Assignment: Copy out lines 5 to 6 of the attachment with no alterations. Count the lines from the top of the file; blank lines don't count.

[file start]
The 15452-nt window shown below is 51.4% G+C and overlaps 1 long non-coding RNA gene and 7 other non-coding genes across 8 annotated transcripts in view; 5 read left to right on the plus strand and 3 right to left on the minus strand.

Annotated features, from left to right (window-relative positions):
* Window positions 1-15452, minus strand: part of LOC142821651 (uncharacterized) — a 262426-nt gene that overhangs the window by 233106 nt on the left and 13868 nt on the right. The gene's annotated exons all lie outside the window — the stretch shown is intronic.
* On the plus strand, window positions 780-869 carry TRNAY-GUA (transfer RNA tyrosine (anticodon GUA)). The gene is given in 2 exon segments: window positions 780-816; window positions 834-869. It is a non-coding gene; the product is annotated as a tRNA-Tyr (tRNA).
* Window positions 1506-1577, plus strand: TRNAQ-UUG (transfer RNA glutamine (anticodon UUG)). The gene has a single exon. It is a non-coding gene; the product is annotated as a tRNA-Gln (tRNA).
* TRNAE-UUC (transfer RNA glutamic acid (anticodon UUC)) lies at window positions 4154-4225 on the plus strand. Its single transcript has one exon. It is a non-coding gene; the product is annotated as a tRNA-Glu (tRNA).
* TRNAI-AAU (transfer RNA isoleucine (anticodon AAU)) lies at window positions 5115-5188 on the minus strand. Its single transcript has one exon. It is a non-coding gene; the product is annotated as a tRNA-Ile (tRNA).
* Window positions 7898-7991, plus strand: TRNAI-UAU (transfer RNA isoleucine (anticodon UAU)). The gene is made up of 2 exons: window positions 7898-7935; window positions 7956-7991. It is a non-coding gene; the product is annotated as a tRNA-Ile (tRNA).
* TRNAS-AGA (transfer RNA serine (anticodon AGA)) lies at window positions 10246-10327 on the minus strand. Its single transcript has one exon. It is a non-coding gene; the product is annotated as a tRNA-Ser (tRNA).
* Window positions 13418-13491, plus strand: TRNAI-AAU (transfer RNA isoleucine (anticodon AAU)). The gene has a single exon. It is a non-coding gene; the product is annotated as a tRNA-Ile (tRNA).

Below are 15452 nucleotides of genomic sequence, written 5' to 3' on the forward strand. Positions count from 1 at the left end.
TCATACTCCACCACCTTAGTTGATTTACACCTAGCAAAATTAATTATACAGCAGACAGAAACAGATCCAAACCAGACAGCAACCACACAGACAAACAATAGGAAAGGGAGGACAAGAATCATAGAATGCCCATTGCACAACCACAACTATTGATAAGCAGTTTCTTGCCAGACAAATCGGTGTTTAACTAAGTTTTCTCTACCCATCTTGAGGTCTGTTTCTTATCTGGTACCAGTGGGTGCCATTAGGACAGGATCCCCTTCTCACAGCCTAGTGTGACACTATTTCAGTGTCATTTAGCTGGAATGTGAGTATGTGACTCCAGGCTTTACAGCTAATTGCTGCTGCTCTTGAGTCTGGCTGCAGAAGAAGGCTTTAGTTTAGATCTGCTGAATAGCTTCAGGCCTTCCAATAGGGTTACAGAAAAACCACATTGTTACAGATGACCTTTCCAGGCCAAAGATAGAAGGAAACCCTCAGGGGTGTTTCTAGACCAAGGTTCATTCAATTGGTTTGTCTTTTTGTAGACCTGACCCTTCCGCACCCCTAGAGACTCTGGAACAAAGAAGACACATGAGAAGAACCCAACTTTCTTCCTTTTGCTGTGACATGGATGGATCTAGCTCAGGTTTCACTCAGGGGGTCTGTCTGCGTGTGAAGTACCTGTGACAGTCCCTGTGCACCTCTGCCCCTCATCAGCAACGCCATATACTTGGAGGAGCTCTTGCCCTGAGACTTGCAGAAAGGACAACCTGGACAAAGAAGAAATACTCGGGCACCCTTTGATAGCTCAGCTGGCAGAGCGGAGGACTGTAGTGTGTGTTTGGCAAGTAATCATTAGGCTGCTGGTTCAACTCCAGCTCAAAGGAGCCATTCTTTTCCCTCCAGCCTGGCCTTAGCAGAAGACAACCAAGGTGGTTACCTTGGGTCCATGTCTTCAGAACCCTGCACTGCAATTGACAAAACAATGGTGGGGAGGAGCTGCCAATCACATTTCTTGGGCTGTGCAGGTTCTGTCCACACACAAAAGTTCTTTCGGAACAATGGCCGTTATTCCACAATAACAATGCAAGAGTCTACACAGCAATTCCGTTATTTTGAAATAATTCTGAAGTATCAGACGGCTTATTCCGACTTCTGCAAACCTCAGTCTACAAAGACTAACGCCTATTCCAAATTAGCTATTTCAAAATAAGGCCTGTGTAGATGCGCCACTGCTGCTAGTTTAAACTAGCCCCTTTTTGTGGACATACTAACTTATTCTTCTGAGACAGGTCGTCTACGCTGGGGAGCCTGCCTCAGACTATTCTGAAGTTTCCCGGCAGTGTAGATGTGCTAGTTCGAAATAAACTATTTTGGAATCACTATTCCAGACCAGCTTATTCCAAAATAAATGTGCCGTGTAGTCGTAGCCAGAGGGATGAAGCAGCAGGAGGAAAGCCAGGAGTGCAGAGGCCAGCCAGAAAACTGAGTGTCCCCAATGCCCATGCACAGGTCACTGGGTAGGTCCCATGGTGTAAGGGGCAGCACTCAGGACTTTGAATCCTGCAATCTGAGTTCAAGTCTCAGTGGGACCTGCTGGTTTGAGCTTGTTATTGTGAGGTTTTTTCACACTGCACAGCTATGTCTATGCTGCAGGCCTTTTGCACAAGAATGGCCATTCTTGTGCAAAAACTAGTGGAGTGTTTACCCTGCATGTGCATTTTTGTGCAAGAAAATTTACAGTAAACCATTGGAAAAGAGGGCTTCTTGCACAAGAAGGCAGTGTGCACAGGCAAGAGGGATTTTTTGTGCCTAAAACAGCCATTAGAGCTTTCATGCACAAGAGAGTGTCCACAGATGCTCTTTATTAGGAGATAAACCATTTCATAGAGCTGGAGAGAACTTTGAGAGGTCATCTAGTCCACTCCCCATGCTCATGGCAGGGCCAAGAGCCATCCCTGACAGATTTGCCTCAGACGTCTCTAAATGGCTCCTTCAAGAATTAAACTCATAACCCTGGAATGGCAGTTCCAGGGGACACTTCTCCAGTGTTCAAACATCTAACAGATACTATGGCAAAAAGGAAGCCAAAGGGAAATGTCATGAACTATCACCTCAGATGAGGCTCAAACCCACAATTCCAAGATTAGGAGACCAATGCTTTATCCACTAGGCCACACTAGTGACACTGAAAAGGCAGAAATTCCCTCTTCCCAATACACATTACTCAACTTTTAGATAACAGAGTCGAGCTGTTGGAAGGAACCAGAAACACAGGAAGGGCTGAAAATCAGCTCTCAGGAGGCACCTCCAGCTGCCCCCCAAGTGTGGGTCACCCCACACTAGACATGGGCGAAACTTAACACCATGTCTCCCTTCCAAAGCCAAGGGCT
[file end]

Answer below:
* Window positions 1506-1577, plus strand: TRNAQ-UUG (transfer RNA glutamine (anticodon UUG)). The gene has a single exon. It is a non-coding gene; the product is annotated as a tRNA-Gln (tRNA).
* TRNAE-UUC (transfer RNA glutamic acid (anticodon UUC)) lies at window positions 4154-4225 on the plus strand. Its single transcript has one exon. It is a non-coding gene; the product is annotated as a tRNA-Glu (tRNA).